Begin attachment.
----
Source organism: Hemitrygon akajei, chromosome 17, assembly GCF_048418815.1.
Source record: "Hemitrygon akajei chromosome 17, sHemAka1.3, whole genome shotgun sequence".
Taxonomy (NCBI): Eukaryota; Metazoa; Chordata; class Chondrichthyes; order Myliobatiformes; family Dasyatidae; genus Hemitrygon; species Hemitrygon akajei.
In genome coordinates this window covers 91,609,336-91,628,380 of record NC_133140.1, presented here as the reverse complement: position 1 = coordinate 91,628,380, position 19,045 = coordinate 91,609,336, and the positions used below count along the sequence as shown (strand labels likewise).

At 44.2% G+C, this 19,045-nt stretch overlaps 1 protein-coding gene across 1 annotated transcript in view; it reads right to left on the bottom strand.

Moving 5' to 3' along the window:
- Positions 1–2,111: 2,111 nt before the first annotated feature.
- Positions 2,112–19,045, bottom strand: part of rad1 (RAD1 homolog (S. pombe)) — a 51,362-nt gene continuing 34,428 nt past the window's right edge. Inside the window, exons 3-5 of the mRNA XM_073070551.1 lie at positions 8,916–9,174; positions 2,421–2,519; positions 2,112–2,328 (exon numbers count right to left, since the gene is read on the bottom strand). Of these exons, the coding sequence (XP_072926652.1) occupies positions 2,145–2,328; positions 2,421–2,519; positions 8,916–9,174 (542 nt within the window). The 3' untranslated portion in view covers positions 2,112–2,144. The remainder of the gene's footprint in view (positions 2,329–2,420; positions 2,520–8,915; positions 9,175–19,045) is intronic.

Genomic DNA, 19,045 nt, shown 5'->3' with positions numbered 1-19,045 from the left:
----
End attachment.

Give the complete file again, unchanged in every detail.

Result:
Source organism: Hemitrygon akajei, chromosome 17, assembly GCF_048418815.1.
Source record: "Hemitrygon akajei chromosome 17, sHemAka1.3, whole genome shotgun sequence".
Taxonomy (NCBI): Eukaryota; Metazoa; Chordata; class Chondrichthyes; order Myliobatiformes; family Dasyatidae; genus Hemitrygon; species Hemitrygon akajei.
In genome coordinates this window covers 91,609,336-91,628,380 of record NC_133140.1, presented here as the reverse complement: position 1 = coordinate 91,628,380, position 19,045 = coordinate 91,609,336, and the positions used below count along the sequence as shown (strand labels likewise).

At 44.2% G+C, this 19,045-nt stretch overlaps 1 protein-coding gene across 1 annotated transcript in view; it reads right to left on the bottom strand.

Moving 5' to 3' along the window:
- Positions 1–2,111: 2,111 nt before the first annotated feature.
- Positions 2,112–19,045, bottom strand: part of rad1 (RAD1 homolog (S. pombe)) — a 51,362-nt gene continuing 34,428 nt past the window's right edge. Inside the window, exons 3-5 of the mRNA XM_073070551.1 lie at positions 8,916–9,174; positions 2,421–2,519; positions 2,112–2,328 (exon numbers count right to left, since the gene is read on the bottom strand). Of these exons, the coding sequence (XP_072926652.1) occupies positions 2,145–2,328; positions 2,421–2,519; positions 8,916–9,174 (542 nt within the window). The 3' untranslated portion in view covers positions 2,112–2,144. The remainder of the gene's footprint in view (positions 2,329–2,420; positions 2,520–8,915; positions 9,175–19,045) is intronic.

Genomic DNA, 19,045 nt, shown 5'->3' with positions numbered 1-19,045 from the left: